From Spain’s most prestigious wine region comes the latest addition to our Direct-to-You portfolio. I’m pleased to introduce La Tercera Rioja Reserva ($25), a blend of ninety percent Tempranillo with five percent Garnacha and Graciano added for color, complexity and bouquet. The wine spends thirty months maturing in French oak and then another six months in bottle. Thirty-six months is the requisite aging time for a Rioja Tinto to be officially classified a “Reserva.”
While I’m on the topic, ever wonder what the words “Reserve”, “Reserva” or “Riserva” refer to on a wine label? Well, for the majority of wines indicated as such world-wide, the term is simply a marketing tactic, and one that’s greatly overused in my opinion. What’s the distinction between a “Grand Reserve” or “Winemaker’s Reserve” and the same producers regular bottling? The short answer is…maybe very little. To be fair, in many cases the reserve wine may be a better selection, a different cuvee or perhaps sourced from a specific vineyard etc. But to put a fine point on it, there isn’t a universal standard for the use of “reserve” in the industry, so its application varies greatly.
Now in some European countries it’s a little different. For example, in Spain the terms Crianza, Reserva and Gran Reserva stipulate a specific aging regimen, determined by the official governing body of each region, the Consejo Regulador. Generally in Rioja, the Consejo mandates twenty-four months of required aging for any wine labelled as Crianza, thirty-six months for Reserva and a full five years for Gran Reserva bottlings.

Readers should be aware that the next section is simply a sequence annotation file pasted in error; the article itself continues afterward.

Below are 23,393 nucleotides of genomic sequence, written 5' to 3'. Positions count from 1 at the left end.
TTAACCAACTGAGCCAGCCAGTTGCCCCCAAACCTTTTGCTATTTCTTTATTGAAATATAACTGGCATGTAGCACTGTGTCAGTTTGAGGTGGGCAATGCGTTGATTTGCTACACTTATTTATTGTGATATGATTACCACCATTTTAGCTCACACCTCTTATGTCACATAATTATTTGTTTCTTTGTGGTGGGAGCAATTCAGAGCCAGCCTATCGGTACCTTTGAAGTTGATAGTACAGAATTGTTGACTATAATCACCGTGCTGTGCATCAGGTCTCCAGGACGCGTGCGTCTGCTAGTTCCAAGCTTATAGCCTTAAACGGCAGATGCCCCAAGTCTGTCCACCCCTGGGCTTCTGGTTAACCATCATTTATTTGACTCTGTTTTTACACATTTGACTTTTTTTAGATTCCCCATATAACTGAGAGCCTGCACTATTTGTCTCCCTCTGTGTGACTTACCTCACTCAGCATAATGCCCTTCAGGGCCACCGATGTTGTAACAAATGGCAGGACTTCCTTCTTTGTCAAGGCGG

It’s a similar practice in Italy’s as well, where the use of the word Riserva indicates additional aging of the wine.
Oddly, in South America, where both Reserva and Gran Reserva are seen on wine labels from producers in Chile and Argentina, there isn’t any aging requirement, which just adds to the confusion.
Anyway, I digress; back to our newest Rioja Reserva! La Tercera is not only comprised of Rioja’s three most important red grape varieties, the blend also features parcels from all three of Rioja’s designated sub-regions: Rioja Alta, Rioja Alavesa and Rioja Baja. The current release now available is the 2010 vintage and it’s garnered a very respectable 93 point rating from the Wine Advocate.
In Rioja, it wouldn’t be a far stretch to see it paired it with succulent baby lamb chops, grilled over grapevine coals and served alongside a plate of roasted Piquillo peppers.
Jim Greeley, ABC Fine Wine & Spirits wine and spirits supervisor
Follow me on Twitter @ABCWineJimG